By the numbers: I work for a literary non-profit in New York City. I make $30,000/year before taxes. I struggle together $970/month for my share of a 3-bedroom apartment, where I live with two adorably, painfully young roommates. Some friends nicknamed me “Chickpea” because once, in an attempt to save money, I ate almost exclusively canned chickpeas for a month. I have a B.A., an M.F.A., and no student loans. There’s an emergencies-only family credit card in my wallet. Its approved uses are “health and safety,” which I have interpreted to mean dental work and the odd, drunk, 3 a.m. cab ride home from Manhattan. I have been a barista, a meat-slicer in a deli, a college post-office assistant. I once bought a $275 questionably low-cut black dress because I was working for free and subsisting on shitty day-old pastries and falling in love with a guy who wasn’t my boyfriend. I left the store shaking so violently that I had to squat down in a puddle of slush and force my head between my knees. The dress picked up a slick sheen of green mold two years later in a dank, fetid, and overpriced basement apartment in D.C., and I washed it in our bathroom sink because I couldn’t afford dry-cleaning and couldn’t bear to throw it out. I don’t have a trust fund, but I do have a house in France that my parents, in a moment of jaw-dropping foolishness, bought when I was in high school. I’ve only visited a few times, because airfare is too expensive, although if I asked my parents to send me, they probably would. There is no way to say “my house in France” without sounding exactly that obnoxious, so I often lie about it, or mumble, even though truthfully it is the most beautiful place in the world, with real vineyards and evening light that could break your heart, and I want to share it with everyone. I abuse my expired student ID for theatre tickets, and buy too many books. I have referred to myself as “poor” or “broke” since I started this piece at least 17 times.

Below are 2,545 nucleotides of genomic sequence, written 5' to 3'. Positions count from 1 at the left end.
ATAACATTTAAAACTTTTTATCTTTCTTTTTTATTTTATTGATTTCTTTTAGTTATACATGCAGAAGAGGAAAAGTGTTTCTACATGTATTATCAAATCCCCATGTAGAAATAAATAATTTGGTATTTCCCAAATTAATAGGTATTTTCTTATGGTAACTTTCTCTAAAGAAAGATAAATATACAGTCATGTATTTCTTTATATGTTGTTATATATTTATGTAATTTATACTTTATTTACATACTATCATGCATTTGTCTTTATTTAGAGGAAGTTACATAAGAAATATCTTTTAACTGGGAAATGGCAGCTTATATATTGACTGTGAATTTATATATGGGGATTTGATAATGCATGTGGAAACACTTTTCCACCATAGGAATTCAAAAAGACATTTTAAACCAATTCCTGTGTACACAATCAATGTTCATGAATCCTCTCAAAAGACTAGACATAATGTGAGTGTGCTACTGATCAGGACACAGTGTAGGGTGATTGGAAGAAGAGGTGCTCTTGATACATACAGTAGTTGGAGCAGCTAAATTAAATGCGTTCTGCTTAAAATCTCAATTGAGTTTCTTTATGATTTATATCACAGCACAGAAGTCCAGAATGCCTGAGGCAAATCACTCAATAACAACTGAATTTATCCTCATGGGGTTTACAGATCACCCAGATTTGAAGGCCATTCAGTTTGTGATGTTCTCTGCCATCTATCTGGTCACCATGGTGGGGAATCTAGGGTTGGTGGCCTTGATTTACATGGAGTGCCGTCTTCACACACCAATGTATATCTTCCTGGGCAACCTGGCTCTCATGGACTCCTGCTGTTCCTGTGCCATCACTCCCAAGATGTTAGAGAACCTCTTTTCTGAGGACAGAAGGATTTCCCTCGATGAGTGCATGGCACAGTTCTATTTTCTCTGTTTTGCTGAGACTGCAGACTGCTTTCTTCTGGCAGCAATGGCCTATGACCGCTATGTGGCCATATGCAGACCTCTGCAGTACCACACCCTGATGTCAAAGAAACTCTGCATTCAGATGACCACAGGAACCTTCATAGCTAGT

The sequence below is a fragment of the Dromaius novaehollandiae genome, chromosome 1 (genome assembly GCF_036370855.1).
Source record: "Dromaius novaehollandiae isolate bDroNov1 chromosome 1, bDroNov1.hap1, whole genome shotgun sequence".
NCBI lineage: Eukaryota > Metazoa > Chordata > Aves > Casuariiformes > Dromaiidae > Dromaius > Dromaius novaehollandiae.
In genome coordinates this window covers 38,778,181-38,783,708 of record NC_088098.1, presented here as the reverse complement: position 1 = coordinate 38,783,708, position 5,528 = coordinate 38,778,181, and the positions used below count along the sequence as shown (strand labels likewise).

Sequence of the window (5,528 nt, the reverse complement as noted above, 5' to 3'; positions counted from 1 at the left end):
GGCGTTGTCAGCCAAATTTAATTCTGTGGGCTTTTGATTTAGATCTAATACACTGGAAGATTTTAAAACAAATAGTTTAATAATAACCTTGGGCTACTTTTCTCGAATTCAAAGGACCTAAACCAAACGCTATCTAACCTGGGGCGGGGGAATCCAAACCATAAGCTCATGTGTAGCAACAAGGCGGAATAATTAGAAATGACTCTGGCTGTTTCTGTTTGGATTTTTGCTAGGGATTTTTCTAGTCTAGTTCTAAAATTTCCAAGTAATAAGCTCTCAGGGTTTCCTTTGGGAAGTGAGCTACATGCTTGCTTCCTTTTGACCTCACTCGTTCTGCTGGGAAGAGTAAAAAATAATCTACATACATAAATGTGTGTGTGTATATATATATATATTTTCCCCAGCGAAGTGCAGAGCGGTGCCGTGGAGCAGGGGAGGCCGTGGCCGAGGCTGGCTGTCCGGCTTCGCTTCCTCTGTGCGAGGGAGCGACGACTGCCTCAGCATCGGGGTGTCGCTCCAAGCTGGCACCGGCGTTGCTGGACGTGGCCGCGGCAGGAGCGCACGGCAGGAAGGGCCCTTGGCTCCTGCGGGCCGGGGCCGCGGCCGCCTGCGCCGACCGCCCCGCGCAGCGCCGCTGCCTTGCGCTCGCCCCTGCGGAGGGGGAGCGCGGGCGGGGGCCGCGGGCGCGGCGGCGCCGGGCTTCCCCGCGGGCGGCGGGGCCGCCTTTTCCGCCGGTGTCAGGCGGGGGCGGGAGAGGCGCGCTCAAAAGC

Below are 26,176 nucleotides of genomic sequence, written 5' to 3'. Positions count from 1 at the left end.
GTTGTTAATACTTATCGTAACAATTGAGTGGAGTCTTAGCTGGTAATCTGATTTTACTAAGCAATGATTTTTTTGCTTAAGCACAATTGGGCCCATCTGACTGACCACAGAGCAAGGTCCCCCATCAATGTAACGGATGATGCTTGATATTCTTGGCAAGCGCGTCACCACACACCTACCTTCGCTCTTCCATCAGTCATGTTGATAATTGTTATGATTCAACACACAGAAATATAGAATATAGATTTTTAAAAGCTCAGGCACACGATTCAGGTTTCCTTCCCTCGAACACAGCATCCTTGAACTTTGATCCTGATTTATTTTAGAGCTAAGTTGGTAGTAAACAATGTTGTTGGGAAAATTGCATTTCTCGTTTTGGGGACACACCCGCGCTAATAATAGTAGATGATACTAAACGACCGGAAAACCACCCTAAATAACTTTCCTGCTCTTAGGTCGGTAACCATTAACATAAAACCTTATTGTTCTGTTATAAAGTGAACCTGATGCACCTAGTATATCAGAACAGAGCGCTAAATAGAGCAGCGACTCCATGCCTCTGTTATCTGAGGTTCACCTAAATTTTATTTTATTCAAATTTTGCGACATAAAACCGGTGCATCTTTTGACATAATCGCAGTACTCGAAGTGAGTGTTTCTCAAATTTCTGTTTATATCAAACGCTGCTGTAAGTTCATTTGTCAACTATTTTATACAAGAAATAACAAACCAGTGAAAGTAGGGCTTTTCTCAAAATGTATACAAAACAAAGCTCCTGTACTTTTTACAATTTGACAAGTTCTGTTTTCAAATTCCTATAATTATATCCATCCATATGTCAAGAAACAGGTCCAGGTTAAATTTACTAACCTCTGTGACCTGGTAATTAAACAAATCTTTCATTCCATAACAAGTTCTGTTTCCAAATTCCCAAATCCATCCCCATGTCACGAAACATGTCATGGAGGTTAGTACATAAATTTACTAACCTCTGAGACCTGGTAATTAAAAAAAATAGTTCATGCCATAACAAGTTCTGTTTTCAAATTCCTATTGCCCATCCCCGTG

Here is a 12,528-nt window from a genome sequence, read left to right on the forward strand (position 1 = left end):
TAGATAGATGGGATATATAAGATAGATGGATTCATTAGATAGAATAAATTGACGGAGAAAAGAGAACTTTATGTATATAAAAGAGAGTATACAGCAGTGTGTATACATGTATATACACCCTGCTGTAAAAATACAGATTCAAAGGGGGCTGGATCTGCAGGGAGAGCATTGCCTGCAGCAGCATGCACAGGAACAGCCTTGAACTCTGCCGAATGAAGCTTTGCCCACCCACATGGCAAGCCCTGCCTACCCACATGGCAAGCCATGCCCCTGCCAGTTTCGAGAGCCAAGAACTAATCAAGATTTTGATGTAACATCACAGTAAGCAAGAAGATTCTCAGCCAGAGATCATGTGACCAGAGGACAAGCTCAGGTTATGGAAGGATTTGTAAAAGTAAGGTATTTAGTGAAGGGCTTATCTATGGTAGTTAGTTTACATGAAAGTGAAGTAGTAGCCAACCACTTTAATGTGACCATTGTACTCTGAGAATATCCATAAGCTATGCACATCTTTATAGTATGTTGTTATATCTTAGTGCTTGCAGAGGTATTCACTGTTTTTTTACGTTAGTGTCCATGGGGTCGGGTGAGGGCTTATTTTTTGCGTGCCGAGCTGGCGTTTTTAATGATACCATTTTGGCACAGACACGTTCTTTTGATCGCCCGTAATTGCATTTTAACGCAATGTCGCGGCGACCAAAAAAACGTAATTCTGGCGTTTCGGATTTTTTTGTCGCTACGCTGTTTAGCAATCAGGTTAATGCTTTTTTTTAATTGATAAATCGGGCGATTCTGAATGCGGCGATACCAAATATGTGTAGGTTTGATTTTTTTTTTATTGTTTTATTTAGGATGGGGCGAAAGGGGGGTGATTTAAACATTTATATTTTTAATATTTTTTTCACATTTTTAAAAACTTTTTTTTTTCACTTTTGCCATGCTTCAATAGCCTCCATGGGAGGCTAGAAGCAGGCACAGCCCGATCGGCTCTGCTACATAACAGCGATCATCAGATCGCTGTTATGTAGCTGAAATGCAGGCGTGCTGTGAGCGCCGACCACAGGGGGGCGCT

I didn’t earn this, is a thought I have often. There are certain things for which I have worked very hard, but, by and large, I have been dealt the coolest of winning hands. It is the social pariah-ness of wealth I struggle with, the almost frantic need to demonstrate that I have labored (I haven’t). I’m not the only one who feels this. I’ve forced my roots down into the community that criticizes Girls for its only-vaguely apologetic depiction of entitlement, which we’re allowed to do because we ride charming dime-store bicycles and shop at thrift stores. Some of our choices are fueled by necessity: as artists and activists, we can’t afford much more. But we’re all going out of our way to demonstrate just how little we have: If someone compliments our shoes, the reply vacillates between some version of, “Oh, they were a gift,” and “Oh, I got them on super sale, you don’t even know,” a coded way of saying life is hard for me, too. Our lives, at least aesthetically, are predicated upon the idea that we are struggling in some way. At best, we have created a culture that values experiences over goods, relationships over real estate. At worst, we are fetishizing being “poor” without understanding what that truly means.